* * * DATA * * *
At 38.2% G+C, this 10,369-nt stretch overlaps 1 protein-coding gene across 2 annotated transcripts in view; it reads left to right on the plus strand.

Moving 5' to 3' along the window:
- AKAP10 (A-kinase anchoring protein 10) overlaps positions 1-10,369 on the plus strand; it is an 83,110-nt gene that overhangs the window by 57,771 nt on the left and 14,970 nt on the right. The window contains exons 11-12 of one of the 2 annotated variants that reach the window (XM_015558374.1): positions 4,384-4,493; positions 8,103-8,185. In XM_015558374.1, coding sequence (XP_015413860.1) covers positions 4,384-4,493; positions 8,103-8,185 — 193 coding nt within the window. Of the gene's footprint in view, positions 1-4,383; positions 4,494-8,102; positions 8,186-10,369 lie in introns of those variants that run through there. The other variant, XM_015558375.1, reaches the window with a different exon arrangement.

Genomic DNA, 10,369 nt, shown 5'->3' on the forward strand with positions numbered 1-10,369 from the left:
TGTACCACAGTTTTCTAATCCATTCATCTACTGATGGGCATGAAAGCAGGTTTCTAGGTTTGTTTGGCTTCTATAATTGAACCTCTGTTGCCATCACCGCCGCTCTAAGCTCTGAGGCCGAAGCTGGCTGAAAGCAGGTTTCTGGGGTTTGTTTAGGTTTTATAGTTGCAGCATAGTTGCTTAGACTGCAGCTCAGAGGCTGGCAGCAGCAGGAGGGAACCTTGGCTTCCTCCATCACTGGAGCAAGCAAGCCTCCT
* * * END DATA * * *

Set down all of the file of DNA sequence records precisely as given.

At 38.2% G+C, this 10,369-nt stretch overlaps 1 protein-coding gene across 2 annotated transcripts in view; it reads left to right on the plus strand.

Moving 5' to 3' along the window:
- AKAP10 (A-kinase anchoring protein 10) overlaps positions 1-10,369 on the plus strand; it is an 83,110-nt gene that overhangs the window by 57,771 nt on the left and 14,970 nt on the right. The window contains exons 11-12 of one of the 2 annotated variants that reach the window (XM_015558374.1): positions 4,384-4,493; positions 8,103-8,185. In XM_015558374.1, coding sequence (XP_015413860.1) covers positions 4,384-4,493; positions 8,103-8,185 — 193 coding nt within the window. Of the gene's footprint in view, positions 1-4,383; positions 4,494-8,102; positions 8,186-10,369 lie in introns of those variants that run through there. The other variant, XM_015558375.1, reaches the window with a different exon arrangement.

Genomic DNA, 10,369 nt, shown 5'->3' on the forward strand with positions numbered 1-10,369 from the left:
TGTACCACAGTTTTCTAATCCATTCATCTACTGATGGGCATGAAAGCAGGTTTCTAGGTTTGTTTGGCTTCTATAATTGAACCTCTGTTGCCATCACCGCCGCTCTAAGCTCTGAGGCCGAAGCTGGCTGAAAGCAGGTTTCTGGGGTTTGTTTAGGTTTTATAGTTGCAGCATAGTTGCTTAGACTGCAGCTCAGAGGCTGGCAGCAGCAGGAGGGAACCTTGGCTTCCTCCATCACTGGAGCAAGCAAGCCTCCT